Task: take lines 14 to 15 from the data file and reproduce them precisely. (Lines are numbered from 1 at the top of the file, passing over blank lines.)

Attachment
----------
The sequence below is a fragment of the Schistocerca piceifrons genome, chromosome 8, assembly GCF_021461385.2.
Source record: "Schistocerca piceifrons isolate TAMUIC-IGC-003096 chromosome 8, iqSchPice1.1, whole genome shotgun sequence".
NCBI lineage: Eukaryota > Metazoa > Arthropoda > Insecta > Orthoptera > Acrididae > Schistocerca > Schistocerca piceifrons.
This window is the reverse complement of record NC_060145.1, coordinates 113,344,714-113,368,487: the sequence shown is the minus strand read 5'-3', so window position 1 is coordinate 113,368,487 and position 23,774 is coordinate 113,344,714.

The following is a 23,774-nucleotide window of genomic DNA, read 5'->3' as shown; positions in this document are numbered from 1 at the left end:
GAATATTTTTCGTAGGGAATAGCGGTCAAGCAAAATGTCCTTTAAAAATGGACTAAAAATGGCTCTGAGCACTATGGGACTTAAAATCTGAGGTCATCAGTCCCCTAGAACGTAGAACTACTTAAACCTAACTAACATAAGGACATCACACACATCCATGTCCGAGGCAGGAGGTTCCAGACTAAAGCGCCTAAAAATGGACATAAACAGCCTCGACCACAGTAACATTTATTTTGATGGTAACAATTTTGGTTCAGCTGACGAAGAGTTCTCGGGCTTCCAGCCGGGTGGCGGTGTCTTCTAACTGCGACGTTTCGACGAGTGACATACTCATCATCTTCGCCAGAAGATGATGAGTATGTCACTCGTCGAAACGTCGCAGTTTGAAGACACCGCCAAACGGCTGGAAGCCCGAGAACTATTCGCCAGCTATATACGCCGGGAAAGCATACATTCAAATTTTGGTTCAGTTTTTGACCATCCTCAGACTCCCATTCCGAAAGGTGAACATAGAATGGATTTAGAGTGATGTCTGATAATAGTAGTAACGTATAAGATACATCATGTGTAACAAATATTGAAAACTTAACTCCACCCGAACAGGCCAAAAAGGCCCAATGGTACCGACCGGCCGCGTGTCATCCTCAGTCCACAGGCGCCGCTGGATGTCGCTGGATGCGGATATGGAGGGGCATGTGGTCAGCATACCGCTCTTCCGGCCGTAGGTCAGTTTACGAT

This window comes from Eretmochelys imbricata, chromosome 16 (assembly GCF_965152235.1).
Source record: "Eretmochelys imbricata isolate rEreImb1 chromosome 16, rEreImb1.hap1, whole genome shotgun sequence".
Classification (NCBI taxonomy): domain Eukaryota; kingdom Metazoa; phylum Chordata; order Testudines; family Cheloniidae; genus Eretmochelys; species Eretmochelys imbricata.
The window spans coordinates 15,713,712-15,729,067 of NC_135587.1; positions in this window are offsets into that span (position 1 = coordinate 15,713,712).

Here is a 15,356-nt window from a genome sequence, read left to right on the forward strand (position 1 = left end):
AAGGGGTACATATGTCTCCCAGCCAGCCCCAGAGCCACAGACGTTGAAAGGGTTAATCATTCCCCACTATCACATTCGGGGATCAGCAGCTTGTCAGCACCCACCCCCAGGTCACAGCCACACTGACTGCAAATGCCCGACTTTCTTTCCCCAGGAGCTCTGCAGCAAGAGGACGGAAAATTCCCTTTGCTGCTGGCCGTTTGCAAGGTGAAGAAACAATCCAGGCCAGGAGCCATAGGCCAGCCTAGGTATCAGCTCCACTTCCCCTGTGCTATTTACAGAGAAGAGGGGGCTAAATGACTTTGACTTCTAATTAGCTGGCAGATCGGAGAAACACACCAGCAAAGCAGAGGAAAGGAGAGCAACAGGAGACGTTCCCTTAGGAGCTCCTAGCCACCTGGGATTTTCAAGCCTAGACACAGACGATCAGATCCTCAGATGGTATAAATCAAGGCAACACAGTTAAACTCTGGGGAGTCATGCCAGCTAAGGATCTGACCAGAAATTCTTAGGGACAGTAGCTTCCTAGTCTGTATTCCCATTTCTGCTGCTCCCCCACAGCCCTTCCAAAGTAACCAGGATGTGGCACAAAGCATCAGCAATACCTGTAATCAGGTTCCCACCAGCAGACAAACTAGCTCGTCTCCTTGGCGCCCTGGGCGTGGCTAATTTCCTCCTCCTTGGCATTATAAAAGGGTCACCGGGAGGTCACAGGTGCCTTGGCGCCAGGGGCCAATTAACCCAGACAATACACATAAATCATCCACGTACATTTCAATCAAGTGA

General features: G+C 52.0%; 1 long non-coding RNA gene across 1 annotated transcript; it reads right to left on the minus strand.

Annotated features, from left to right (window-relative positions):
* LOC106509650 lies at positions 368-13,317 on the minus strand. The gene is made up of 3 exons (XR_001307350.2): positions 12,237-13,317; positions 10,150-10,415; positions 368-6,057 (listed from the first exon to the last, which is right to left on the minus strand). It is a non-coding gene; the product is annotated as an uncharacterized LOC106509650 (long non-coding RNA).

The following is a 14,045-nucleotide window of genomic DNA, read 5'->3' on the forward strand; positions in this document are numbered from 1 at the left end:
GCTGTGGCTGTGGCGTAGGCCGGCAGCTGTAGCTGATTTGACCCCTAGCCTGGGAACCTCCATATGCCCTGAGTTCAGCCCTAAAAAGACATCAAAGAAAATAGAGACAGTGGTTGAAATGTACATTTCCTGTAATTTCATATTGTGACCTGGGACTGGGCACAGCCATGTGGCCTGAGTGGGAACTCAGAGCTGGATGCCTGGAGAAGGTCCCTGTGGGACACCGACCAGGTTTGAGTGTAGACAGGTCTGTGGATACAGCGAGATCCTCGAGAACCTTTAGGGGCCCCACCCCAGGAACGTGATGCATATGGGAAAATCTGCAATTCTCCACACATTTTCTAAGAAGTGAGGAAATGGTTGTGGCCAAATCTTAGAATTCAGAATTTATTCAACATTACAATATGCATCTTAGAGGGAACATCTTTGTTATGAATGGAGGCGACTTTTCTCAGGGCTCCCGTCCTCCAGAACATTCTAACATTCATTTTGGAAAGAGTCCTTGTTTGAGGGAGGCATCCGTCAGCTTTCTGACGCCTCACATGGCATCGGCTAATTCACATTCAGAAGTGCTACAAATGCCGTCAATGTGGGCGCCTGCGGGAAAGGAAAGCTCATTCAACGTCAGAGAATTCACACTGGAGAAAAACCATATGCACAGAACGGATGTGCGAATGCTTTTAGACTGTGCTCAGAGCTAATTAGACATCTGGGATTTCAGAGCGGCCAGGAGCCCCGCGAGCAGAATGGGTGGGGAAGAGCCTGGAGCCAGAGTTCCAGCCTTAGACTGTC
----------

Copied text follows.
Annotated features, from left to right (window-relative positions):
* LOC106509650 lies at positions 368-13,317 on the minus strand. The gene is made up of 3 exons (XR_001307350.2): positions 12,237-13,317; positions 10,150-10,415; positions 368-6,057 (listed from the first exon to the last, which is right to left on the minus strand). It is a non-coding gene; the product is annotated as an uncharacterized LOC106509650 (long non-coding RNA).